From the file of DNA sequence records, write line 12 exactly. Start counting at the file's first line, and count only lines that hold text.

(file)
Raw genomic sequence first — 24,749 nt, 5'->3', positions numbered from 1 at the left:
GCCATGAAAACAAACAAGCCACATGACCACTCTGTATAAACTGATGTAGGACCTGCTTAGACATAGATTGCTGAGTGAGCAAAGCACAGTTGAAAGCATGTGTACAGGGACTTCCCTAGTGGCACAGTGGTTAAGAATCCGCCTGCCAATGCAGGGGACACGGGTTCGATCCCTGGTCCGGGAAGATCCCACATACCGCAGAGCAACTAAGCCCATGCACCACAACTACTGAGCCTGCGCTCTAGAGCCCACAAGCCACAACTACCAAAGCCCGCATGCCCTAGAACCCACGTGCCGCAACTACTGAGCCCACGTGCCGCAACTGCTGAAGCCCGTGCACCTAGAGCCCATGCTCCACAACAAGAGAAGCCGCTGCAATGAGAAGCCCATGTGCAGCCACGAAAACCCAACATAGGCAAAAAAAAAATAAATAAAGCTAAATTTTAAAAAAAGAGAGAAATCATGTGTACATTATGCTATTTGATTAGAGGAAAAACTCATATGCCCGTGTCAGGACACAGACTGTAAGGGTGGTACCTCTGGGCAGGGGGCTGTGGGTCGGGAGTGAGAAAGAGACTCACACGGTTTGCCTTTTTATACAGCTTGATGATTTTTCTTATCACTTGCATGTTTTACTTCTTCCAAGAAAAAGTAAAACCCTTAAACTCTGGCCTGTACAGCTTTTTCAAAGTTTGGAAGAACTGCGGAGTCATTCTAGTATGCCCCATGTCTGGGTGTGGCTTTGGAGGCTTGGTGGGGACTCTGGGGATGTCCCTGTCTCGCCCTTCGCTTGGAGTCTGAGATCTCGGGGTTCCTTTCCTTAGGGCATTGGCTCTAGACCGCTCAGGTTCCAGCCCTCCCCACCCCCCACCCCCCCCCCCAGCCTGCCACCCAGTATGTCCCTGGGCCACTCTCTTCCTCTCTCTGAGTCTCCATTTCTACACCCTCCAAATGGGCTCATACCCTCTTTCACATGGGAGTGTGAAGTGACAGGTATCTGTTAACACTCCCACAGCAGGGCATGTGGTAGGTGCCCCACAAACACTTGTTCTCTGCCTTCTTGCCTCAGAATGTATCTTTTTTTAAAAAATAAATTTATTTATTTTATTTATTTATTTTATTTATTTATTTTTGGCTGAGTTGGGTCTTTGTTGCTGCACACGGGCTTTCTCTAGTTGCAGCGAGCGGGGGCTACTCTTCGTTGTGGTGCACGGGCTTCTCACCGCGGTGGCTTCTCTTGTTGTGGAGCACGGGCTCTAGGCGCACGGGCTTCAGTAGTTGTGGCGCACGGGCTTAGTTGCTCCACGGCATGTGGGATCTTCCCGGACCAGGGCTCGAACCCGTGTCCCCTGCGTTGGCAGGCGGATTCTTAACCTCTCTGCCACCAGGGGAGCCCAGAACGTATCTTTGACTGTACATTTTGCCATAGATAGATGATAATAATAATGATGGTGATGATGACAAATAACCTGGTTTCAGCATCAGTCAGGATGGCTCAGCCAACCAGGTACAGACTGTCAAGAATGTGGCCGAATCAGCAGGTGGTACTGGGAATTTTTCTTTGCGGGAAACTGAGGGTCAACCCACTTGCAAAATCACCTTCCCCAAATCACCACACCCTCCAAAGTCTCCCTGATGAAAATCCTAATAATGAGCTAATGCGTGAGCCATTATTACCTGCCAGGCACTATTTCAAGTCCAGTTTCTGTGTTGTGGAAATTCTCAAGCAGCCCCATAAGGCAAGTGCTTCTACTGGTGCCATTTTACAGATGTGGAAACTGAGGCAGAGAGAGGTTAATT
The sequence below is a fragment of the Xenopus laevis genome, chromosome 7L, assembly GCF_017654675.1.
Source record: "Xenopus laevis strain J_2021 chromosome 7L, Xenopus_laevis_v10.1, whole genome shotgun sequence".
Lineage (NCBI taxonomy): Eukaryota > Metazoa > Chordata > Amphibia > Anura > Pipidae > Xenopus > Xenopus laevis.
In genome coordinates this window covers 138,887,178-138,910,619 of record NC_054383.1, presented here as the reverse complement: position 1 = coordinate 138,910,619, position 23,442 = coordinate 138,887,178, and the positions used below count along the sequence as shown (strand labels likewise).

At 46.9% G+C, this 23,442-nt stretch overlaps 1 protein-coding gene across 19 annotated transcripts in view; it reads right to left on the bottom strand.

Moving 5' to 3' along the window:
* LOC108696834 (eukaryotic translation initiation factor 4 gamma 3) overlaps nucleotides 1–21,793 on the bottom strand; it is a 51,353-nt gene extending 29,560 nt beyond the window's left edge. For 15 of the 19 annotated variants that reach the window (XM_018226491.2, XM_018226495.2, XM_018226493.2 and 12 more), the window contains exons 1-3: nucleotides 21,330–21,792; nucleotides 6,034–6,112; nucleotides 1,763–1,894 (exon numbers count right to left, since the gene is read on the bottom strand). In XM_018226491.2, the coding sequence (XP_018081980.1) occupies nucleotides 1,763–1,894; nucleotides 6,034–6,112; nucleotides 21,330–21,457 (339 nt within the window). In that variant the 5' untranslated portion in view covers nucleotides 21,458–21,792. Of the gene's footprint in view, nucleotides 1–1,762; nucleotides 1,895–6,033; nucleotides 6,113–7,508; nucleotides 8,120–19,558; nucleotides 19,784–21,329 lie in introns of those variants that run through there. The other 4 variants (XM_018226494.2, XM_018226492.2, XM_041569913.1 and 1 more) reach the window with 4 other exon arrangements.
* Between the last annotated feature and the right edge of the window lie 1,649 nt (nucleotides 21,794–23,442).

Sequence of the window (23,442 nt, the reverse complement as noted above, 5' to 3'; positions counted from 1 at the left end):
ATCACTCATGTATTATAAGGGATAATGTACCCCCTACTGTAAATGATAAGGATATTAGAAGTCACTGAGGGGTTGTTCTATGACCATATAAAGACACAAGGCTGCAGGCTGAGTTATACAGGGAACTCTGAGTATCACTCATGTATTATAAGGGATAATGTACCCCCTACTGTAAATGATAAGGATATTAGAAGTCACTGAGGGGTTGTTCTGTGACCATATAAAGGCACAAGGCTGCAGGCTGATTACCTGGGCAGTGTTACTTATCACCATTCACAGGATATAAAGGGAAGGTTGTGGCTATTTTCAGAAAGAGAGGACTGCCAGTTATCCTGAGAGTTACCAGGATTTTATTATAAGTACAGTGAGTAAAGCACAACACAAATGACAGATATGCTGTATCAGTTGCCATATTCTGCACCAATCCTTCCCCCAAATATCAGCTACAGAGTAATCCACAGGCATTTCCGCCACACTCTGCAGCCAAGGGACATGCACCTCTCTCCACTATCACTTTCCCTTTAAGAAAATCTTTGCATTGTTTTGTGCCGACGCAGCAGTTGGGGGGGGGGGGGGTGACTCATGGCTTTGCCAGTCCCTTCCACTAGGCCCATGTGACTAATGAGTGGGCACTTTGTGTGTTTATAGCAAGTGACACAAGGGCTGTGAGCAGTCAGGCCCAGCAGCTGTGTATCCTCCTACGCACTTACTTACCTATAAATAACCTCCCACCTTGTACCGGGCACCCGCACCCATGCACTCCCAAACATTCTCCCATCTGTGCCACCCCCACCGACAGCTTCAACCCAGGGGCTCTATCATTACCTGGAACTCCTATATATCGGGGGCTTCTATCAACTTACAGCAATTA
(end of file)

ATCACTCATGTATTATAAGGGATAATGTACCCCCTACTGTAAATGATAAGGATATTAGAAGTCACTGAGGGGTTGTTCTATGACCATATAAAGACACAAGGCTGCAGGCTGAGTTATACAGGGAACTCTGAGTATCACTCATGTATTATAAGGGATAATGTACCCCCTACTGTAAATGATAAGGATATTAGAAGTCACTGAGGGGTTGTTCTGTGACCATATAAAGGCACAAGGCTGCAGGCTGATTACCTGGGCAGTGTTACTTATCACCATTCACAGGATATAAAGGGAAGGTTGTGGCTATTTTCAGAAAGAGAGGACTGCCAGTTATCCTGAGAGTTACCAGGATTTTATTATAAGTACAGTGAGTAAAGCACAACACAAATGACAGATATGCTGTATCAGTTGCCATATTCTGCACCAATCCTTCCCCCAAATATCAGCTACAGAGTAATCCACAGGCATTTCCGCCACACTCTGCAGCCAAGGGACATGCACCTCTCTCCACTATCACTTTCCCTTTAAGAAAATCTTTGCATTGTTTTGTGCCGACGCAGCAGTTGGGGGGGGGGGGGGTGACTCATGGCTTTGCCAGTCCCTTCCACTAGGCCCATGTGACTAATGAGTGGGCACTTTGTGTGTTTATAGCAAGTGACACAAGGGCTGTGAGCAGTCAGGCCCAGCAGCTGTGTATCCTCCTACGCACTTACTTACCTATAAATAACCTCCCACCTTGTACCGGGCACCCGCACCCATGCACTCCCAAACATTCTCCCATCTGTGCCACCCCCACCGACAGCTTCAACCCAGGGGCTCTATCATTACCTGGAACTCCTATATATCGGGGGCTTCTATCAACTTACAGCAATTA